[Numpy-discussion] array copy-to-self and views
Thu Feb 1 11:38:12 CST 2007
Zachary Pincus wrote:
> Hello folks,
> I recently was trying to write code to modify an array in-place (so
> as not to invalidate any references to that array)
I'm not sure what this means exactly.
> via the standard
> python idiom for lists, e.g.:
> a[:] = numpy.flipud(a)
> Now, flipud returns a view on 'a', so assigning that to 'a[:]'
> provides pretty strange results as the buffer that is being read (the
> view) is simultaneously modified.
yes, weird. So why not just:
a = numpy.flipud(a)
Since flipud returns a view, the new "a" will still be using the same
data array. Does this satisfy your need above?
You've created a new numpy array object, but that was created by flipud
anyway, so there is no performance loss.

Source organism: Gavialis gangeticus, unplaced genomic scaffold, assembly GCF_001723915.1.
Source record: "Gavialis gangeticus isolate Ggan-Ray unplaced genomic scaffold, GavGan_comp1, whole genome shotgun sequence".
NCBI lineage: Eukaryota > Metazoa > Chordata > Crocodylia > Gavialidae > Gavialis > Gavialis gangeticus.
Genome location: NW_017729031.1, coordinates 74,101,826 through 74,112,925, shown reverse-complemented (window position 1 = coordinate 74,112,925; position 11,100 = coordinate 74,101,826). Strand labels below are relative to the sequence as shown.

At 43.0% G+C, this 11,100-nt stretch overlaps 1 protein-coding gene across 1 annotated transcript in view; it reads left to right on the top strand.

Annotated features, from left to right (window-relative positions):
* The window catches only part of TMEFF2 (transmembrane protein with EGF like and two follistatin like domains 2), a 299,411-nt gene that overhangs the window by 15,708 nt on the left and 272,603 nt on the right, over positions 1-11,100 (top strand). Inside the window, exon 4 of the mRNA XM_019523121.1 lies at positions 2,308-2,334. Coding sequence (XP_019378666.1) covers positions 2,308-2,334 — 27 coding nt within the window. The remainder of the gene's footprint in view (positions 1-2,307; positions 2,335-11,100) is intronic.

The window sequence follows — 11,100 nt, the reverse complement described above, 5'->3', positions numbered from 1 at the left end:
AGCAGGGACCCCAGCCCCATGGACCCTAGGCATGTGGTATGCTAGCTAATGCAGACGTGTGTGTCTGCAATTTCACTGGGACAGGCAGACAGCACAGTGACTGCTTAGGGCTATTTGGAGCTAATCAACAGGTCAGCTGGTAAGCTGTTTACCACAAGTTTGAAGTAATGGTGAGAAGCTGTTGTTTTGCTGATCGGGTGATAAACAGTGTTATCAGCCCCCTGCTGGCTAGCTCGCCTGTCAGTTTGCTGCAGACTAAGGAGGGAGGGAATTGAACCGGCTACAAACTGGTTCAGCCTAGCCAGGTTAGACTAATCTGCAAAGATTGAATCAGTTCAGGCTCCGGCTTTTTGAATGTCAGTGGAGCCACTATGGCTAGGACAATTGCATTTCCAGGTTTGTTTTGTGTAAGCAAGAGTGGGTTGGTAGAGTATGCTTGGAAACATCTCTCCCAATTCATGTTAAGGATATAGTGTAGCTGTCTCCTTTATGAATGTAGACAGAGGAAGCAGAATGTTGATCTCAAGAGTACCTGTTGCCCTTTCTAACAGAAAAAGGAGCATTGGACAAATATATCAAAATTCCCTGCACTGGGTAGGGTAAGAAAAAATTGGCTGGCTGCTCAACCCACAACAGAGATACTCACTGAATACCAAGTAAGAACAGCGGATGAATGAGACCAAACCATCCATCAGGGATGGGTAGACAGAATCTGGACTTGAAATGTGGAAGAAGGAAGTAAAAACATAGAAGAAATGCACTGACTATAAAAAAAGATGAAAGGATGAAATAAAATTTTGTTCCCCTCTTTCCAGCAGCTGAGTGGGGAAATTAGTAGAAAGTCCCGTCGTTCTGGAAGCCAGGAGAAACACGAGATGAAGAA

It's too bad that to do this you need to know that flipud created a
view, rather than a copy of the data, as if it were a copy, you would
need to do the a[:] trick to make sure a kept the same data, but that's
the price we pay for the flexibility and power of numpy -- the
alternative is to have EVERYTHING create a copy, but there were be a
substantial performance hit for that.
NOTE: the docstring doesn't make it clear that a view is created:
Help on function flipud in module numpy.lib.twodim_base:
returns an array with the columns preserved and rows flipped in
the up/down direction. Works on the first dimension of m.
NOTE2: Maybe these kinds of functions should have an optional flag that
specified whether you want a view or a copy -- I'd have expected a copy
in this case!
How do you tell if two arrays are views on the same data: is checking if
they have the same .base reliable?
>>> a = numpy.array((1,2,3,4))
>>> b = a.view()
>>> a.base is b.base
No, I guess not. Maybe .base should return self if it's the originator
of the data.
Is there a reliable way? I usually just test by changing a value in one
to see if it changes in the other, but that's one heck of kludge!
>>> a.__array_interface__['data'] == b.__array_interface__['data']
seems to work, but that's pretty ugly!
Christopher Barker, Ph.D.
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